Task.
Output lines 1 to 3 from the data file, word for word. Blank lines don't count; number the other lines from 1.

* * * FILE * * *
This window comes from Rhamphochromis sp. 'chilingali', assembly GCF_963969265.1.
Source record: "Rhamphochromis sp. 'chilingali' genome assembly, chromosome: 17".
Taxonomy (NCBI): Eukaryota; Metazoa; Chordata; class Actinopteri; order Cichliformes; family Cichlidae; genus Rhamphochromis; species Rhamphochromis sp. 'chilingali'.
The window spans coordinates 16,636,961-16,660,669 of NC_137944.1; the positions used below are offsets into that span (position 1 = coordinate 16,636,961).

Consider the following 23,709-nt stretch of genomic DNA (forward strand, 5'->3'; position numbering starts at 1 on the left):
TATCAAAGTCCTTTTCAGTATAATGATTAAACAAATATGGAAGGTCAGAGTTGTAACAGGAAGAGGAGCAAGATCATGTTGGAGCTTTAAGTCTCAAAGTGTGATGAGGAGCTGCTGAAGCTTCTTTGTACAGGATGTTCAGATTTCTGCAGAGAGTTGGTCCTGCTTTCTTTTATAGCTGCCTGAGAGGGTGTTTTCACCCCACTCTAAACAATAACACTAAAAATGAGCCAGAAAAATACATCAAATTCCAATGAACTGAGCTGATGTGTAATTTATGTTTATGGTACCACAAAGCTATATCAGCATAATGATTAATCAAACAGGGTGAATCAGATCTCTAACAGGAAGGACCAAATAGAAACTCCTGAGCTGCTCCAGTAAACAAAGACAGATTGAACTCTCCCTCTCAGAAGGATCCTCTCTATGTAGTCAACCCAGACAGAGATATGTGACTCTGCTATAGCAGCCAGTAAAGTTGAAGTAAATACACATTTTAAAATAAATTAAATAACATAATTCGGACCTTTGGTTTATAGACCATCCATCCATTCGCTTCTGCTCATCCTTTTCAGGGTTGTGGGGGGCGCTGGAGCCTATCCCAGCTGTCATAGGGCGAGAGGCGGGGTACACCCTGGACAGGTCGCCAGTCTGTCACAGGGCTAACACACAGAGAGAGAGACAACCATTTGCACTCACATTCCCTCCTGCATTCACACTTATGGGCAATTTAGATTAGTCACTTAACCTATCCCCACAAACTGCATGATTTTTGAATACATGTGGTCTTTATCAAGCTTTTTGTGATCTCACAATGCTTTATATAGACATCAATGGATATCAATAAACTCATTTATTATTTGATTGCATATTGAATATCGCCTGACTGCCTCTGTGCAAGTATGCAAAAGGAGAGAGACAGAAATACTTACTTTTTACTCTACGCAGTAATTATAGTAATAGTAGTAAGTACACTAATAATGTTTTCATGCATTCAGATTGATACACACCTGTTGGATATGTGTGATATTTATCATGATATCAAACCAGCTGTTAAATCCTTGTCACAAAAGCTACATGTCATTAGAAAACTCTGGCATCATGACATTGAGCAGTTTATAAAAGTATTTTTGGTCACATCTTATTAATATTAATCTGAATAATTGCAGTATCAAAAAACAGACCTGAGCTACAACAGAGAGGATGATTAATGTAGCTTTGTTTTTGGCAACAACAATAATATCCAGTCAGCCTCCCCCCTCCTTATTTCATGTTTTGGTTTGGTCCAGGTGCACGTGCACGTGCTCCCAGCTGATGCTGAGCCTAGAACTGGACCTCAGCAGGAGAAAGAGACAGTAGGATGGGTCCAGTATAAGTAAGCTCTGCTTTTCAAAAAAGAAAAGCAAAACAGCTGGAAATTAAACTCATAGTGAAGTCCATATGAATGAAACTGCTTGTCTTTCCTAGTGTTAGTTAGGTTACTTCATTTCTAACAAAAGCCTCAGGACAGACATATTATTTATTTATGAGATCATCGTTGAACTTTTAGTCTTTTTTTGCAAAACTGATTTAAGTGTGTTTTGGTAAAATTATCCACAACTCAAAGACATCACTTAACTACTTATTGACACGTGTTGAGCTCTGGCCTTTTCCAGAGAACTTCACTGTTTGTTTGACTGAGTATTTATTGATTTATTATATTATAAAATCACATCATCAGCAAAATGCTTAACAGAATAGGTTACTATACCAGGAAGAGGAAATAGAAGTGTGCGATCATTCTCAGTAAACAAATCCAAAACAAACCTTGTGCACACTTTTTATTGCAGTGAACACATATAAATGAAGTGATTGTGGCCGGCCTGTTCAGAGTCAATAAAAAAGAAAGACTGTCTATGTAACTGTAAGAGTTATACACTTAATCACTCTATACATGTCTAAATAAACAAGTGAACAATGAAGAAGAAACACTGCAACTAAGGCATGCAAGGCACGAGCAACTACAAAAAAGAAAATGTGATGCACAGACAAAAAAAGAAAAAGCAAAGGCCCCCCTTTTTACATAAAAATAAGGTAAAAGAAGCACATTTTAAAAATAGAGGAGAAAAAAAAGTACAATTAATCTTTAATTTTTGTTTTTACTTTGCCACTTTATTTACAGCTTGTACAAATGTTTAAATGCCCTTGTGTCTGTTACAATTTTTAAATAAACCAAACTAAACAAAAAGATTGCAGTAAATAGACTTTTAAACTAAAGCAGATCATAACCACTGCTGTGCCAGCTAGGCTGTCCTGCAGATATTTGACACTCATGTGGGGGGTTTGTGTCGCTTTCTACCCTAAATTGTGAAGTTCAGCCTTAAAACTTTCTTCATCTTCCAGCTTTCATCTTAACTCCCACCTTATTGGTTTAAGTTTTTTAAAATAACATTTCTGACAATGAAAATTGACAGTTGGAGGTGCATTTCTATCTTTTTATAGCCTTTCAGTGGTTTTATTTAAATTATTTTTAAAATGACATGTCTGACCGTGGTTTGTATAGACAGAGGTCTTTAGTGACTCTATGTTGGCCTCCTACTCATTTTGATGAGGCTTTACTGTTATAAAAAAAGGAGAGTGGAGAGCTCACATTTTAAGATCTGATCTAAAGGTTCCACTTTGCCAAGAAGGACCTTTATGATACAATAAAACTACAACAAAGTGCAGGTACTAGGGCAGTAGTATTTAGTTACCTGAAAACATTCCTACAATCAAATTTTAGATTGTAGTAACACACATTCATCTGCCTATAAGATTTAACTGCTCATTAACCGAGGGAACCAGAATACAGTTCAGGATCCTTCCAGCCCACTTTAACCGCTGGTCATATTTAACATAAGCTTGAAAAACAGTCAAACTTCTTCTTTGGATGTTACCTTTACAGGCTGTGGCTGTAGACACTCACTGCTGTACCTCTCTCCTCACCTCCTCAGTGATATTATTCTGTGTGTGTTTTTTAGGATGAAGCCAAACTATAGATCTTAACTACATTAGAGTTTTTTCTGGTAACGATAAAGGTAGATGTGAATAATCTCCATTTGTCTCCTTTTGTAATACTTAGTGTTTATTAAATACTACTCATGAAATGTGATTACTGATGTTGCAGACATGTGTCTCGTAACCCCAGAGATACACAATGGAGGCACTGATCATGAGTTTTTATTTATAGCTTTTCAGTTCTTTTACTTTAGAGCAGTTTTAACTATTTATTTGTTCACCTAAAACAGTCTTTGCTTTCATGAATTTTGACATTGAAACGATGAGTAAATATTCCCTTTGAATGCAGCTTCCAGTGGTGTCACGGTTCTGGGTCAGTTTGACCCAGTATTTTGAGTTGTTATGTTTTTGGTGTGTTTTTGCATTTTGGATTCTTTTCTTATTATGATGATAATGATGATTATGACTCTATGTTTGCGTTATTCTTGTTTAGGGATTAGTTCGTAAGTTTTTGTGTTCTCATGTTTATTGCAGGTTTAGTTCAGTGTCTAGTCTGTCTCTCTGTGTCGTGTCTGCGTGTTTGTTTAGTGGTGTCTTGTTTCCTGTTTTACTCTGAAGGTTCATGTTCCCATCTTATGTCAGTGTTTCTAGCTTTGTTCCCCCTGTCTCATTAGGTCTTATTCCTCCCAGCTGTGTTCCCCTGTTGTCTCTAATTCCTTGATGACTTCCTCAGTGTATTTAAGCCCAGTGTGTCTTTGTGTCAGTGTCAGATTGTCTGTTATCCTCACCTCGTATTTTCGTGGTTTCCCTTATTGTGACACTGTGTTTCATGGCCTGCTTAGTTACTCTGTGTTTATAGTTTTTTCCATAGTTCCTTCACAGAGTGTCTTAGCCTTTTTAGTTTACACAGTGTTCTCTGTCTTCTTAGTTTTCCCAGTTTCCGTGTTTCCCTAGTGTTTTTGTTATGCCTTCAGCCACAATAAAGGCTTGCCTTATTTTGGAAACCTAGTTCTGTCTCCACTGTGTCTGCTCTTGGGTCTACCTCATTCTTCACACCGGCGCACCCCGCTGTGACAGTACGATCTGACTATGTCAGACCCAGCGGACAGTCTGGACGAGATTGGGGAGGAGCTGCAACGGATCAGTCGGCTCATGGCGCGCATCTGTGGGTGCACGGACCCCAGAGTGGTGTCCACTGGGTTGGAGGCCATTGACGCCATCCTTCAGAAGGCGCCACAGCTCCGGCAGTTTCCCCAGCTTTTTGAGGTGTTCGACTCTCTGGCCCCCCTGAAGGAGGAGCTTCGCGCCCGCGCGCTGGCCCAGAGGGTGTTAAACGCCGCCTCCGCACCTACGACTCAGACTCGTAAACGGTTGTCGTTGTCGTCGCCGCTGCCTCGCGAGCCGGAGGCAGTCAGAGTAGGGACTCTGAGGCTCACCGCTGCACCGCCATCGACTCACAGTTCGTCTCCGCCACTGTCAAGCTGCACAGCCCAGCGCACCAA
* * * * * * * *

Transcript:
This window comes from Rhamphochromis sp. 'chilingali', assembly GCF_963969265.1.
Source record: "Rhamphochromis sp. 'chilingali' genome assembly, chromosome: 17".
Taxonomy (NCBI): Eukaryota; Metazoa; Chordata; class Actinopteri; order Cichliformes; family Cichlidae; genus Rhamphochromis; species Rhamphochromis sp. 'chilingali'.